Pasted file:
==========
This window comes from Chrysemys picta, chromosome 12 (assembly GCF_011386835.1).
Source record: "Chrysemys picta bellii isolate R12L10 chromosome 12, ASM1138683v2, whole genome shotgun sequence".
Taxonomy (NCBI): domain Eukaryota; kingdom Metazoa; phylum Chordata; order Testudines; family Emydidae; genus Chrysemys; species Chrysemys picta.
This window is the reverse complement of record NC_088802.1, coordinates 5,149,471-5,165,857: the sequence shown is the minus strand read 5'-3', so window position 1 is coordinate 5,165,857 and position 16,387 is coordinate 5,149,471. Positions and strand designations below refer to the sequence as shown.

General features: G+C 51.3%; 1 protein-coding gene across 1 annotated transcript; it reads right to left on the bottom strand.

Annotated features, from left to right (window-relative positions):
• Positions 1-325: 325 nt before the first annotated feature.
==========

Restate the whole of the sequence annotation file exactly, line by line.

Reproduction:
This window comes from Chrysemys picta, chromosome 12 (assembly GCF_011386835.1).
Source record: "Chrysemys picta bellii isolate R12L10 chromosome 12, ASM1138683v2, whole genome shotgun sequence".
Taxonomy (NCBI): domain Eukaryota; kingdom Metazoa; phylum Chordata; order Testudines; family Emydidae; genus Chrysemys; species Chrysemys picta.
This window is the reverse complement of record NC_088802.1, coordinates 5,149,471-5,165,857: the sequence shown is the minus strand read 5'-3', so window position 1 is coordinate 5,165,857 and position 16,387 is coordinate 5,149,471. Positions and strand designations below refer to the sequence as shown.

General features: G+C 51.3%; 1 protein-coding gene across 1 annotated transcript; it reads right to left on the bottom strand.

Annotated features, from left to right (window-relative positions):
• Positions 1-325: 325 nt before the first annotated feature.